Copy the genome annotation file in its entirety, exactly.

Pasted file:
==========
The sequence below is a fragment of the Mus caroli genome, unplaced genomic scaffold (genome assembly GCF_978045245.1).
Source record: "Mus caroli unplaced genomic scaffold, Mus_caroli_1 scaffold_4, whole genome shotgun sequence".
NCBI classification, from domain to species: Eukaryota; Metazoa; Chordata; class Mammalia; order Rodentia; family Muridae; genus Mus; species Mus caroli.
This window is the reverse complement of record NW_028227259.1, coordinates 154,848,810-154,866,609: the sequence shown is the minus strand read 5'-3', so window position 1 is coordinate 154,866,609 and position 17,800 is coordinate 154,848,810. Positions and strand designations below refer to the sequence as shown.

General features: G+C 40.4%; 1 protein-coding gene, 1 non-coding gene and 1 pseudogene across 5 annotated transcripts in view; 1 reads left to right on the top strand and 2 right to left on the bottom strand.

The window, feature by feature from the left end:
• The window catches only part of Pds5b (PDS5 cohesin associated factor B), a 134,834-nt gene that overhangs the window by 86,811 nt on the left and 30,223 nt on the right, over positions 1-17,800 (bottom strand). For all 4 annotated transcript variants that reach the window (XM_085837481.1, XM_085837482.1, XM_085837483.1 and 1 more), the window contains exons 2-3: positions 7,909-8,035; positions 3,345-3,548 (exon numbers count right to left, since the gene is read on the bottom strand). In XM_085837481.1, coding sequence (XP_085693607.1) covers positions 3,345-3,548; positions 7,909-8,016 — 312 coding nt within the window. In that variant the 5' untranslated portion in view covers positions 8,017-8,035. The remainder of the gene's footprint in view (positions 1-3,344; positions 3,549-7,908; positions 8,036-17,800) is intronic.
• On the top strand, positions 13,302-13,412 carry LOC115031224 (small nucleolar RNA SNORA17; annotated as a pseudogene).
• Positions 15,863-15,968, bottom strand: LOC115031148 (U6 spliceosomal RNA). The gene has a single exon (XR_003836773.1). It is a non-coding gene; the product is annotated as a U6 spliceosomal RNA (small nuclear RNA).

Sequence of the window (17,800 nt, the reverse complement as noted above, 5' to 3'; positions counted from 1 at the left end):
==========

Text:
The sequence below is a fragment of the Mus caroli genome, unplaced genomic scaffold (genome assembly GCF_978045245.1).
Source record: "Mus caroli unplaced genomic scaffold, Mus_caroli_1 scaffold_4, whole genome shotgun sequence".
NCBI classification, from domain to species: Eukaryota; Metazoa; Chordata; class Mammalia; order Rodentia; family Muridae; genus Mus; species Mus caroli.
This window is the reverse complement of record NW_028227259.1, coordinates 154,848,810-154,866,609: the sequence shown is the minus strand read 5'-3', so window position 1 is coordinate 154,866,609 and position 17,800 is coordinate 154,848,810. Positions and strand designations below refer to the sequence as shown.

General features: G+C 40.4%; 1 protein-coding gene, 1 non-coding gene and 1 pseudogene across 5 annotated transcripts in view; 1 reads left to right on the top strand and 2 right to left on the bottom strand.

The window, feature by feature from the left end:
• The window catches only part of Pds5b (PDS5 cohesin associated factor B), a 134,834-nt gene that overhangs the window by 86,811 nt on the left and 30,223 nt on the right, over positions 1-17,800 (bottom strand). For all 4 annotated transcript variants that reach the window (XM_085837481.1, XM_085837482.1, XM_085837483.1 and 1 more), the window contains exons 2-3: positions 7,909-8,035; positions 3,345-3,548 (exon numbers count right to left, since the gene is read on the bottom strand). In XM_085837481.1, coding sequence (XP_085693607.1) covers positions 3,345-3,548; positions 7,909-8,016 — 312 coding nt within the window. In that variant the 5' untranslated portion in view covers positions 8,017-8,035. The remainder of the gene's footprint in view (positions 1-3,344; positions 3,549-7,908; positions 8,036-17,800) is intronic.
• On the top strand, positions 13,302-13,412 carry LOC115031224 (small nucleolar RNA SNORA17; annotated as a pseudogene).
• Positions 15,863-15,968, bottom strand: LOC115031148 (U6 spliceosomal RNA). The gene has a single exon (XR_003836773.1). It is a non-coding gene; the product is annotated as a U6 spliceosomal RNA (small nuclear RNA).

Sequence of the window (17,800 nt, the reverse complement as noted above, 5' to 3'; positions counted from 1 at the left end):